Boston will begin implementing a citywide plastic bag ban starting Friday in an attempt to reduce litter and curb the environmental harm caused by single-use plastics.
The measure, signed by Boston Mayor Martin Walsh last December, will take effect just before this year’s holiday shopping season.
City Councilor Matthew O’Malley, who represents Boston’s 6th District, said he began working on the ordinance in 2016 and believes it will be “enormously beneficial” to the city.
“If you walk around any given street, you may see a plastic bag that’s caught up in a tree or down in a storm drain,” O’Malley said. “We’re seeing a lot of cities and states, quite frankly, step up in terms of better sustainability and environmental practices, such as implementing some sort of plastic bag ordinance.”
The plastic bag ordinance will solely apply to “checkout bags” used at stores and will not include newspaper bags, produce bags, laundry and dry cleaner bags, or trash bags, the City of Boston website states. Retailers can keep recyclable paper bags, compostable bags and reusable bags in stock and can sell other compliant bags as well.
Inspections will begin Friday for 20,000 square foot and larger retail establishments and on July 1, 2019 for establishments smaller than 10,000 square feet, according to the website.
Bill Rennie, vice president of the Retailers Association of Massachusetts, said the association’s main concern with the plastic bag ban is whether it will increase costs for retailers across the city.
“Plastic bags certainly are less expensive than the alternatives, which you’ll see most people switch to a heavier paper bag,” Rennie said. “There’s, of course, the 5-cent fee that will be added to help offset those bag costs.”
Rennie said there are currently about 90 ordinances across Massachusetts that are similar to the Boston plastic bag ban. He also said, due to the number of similar ordinances, the association would like to see a statewide standard set in place.
“All of these are different from town and town, and that patchwork of ordinances or regulations can be very problematic,” Rennie said. “In general, I think when municipalities get involved in the regulation of consumer product, it can be difficult.”
Casella Waste Systems serves as the official recycling contractor for the City of Boston. Elle Osowski, a customer service representative for Casella, said that due to how thin plastic bags can be, they often get caught in the recycling processors. Therefore, she said, the bags and their contents cannot be sorted or recycled properly.
Osowski also said that although Casella cannot process their plastic bags, other facilities have recycling drop-off spots that can, including most Boston local grocery stores.
“It’s really just a matter of people looking for the correct place to recycle,” Osowski said. “I think that the biggest environmental impact will just be based on whether or not people want to recycle them, or if they’re just going to be a little bit lazy and throw it in with the trash.”
Brian Helmuth, a professor of marine and environmental science at Northeastern University, said the plastic bag ban will help Boston raise awareness about the use of plastics. He also said he thinks the ban will help set a “norm” that will have impacts on surrounding communities.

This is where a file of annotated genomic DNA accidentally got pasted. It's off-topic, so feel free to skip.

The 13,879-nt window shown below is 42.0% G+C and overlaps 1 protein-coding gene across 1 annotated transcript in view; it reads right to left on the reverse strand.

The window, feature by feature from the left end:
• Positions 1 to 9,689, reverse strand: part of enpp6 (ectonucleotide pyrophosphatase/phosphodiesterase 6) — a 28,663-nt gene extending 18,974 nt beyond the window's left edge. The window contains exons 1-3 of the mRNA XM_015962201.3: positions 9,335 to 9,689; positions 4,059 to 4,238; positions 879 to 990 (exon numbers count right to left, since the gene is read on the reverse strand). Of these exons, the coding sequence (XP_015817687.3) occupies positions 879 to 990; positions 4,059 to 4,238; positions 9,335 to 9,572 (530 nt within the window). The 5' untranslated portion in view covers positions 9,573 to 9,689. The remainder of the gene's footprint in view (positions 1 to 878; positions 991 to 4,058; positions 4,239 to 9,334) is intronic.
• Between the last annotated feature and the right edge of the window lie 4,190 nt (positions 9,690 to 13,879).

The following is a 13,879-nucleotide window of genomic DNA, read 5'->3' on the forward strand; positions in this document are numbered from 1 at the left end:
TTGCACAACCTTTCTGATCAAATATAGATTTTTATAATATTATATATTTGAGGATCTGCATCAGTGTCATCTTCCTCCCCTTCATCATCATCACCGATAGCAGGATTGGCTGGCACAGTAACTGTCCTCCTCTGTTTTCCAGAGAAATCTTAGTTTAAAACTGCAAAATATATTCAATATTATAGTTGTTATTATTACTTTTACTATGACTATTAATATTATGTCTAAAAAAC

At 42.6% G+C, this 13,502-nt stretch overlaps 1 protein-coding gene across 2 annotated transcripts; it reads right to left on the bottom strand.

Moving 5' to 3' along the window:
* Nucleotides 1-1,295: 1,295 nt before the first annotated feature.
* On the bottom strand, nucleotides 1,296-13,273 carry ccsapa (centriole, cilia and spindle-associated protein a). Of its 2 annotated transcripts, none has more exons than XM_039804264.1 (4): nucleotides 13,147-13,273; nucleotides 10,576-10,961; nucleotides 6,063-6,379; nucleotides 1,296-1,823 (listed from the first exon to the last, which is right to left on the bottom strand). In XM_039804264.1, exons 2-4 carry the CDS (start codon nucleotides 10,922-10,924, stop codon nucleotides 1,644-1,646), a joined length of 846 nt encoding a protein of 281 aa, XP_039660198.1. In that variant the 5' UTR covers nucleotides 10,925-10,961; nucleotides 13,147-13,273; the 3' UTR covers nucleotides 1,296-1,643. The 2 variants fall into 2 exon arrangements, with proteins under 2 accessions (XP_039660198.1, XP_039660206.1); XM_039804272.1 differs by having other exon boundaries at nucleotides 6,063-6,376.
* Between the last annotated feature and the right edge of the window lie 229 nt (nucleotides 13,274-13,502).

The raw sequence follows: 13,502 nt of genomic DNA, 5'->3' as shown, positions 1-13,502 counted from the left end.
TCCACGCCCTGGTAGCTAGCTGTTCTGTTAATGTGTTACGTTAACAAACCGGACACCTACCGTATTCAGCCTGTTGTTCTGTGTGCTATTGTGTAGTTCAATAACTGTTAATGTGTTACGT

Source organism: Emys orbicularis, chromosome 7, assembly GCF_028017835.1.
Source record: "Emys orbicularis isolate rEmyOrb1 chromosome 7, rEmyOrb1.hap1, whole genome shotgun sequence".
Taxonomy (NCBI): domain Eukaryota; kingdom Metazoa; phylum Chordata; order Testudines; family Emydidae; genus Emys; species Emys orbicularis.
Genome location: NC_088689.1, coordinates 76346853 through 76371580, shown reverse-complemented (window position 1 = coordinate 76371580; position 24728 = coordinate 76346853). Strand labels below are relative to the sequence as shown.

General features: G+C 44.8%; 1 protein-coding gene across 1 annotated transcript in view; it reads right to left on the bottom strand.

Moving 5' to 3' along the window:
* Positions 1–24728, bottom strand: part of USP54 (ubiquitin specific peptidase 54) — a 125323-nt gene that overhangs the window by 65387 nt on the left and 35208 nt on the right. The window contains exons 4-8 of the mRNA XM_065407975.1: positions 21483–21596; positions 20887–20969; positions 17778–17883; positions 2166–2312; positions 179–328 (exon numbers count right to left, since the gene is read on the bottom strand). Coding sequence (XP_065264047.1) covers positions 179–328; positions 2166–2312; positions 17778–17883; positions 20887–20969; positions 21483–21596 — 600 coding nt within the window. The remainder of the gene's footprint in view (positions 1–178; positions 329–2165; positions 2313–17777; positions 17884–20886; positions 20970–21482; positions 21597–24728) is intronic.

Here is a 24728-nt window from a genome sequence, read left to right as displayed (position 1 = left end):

“I think we’ve become so accustomed to automatically destroying everything that’s plastic, throwing it away, and then when it’s out of sight, out of mind, we don’t see the impact,” Helmuth said. “So I think that, first and foremost, it’s going to raise awareness of just how much plastic we use.”
Matthew McTygue, 48, of Watertown, who has worked in the Back Bay neighborhood for 20 years, said he sees plastic bags in the form of litter, especially on windy days.
“Not having plastic bags, it’s certainly not going to change my life in any way, but I think it is a good step in the right direction and will mean less litter clinging to the trees around Boston and less litter in the Charles River and the harbor,” McTygue said.
Mike Hansen, 51, of Roxbury, said he thinks everyone should do their part to reduce plastic waste.
“It’s the least we can do, bring reusable bags,” Hansen said. “We know bits of plastic are ending up in the stomachs of animals and should be doing everything in our capacity to make sure that’s not happening. I’m happy to bring my own bags shopping — do my part.”
Kim Cohen, 36, of Brookline, said she thinks Boston should have instituted a plastic bag ban a long time ago.
“I frankly can’t believe that this isn’t already in place for a city that’s typically a frontrunner on environmental stuff,” Cohen said. “I know a lot of places try to encourage bringing your own bag or charge for disposable bags already, but I think it’s good it’s being mandated now.”
O’Malley said the process of drafting the ordinance was robust and that he concentrated his efforts to make sure they were impactful and positive.
“I’m delighted to see how positively we benefit the city, and I’m just really grateful to have had it pass unanimously through the City Council and signed into law by Mayor Walsh last December,” O’Malley said.
Chloe McKim Jepsen contributed to the reporting of this article.